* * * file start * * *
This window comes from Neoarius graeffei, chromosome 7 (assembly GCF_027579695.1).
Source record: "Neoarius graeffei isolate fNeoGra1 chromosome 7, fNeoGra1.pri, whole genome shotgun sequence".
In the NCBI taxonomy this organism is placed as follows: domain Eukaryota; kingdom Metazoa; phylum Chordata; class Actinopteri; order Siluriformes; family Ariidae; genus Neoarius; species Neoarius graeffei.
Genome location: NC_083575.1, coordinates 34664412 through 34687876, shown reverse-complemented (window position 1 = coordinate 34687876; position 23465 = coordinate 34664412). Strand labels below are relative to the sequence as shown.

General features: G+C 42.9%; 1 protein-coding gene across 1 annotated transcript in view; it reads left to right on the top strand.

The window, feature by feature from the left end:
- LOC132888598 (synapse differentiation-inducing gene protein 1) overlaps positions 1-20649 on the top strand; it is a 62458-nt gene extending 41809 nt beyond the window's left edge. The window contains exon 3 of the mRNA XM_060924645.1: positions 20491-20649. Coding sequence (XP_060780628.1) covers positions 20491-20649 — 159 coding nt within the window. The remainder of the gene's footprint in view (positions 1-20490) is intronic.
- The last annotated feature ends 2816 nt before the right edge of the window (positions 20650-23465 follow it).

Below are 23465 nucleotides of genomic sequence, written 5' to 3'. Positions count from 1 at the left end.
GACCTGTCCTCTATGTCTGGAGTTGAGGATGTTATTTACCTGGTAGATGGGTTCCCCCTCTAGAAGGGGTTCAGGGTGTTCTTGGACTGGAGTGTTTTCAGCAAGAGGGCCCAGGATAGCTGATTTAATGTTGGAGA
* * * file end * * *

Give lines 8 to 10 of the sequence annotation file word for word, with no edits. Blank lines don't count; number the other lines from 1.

- The last annotated feature ends 2816 nt before the right edge of the window (positions 20650-23465 follow it).

Below are 23465 nucleotides of genomic sequence, written 5' to 3'. Positions count from 1 at the left end.
GACCTGTCCTCTATGTCTGGAGTTGAGGATGTTATTTACCTGGTAGATGGGTTCCCCCTCTAGAAGGGGTTCAGGGTGTTCTTGGACTGGAGTGTTTTCAGCAAGAGGGCCCAGGATAGCTGATTTAATGTTGGAGA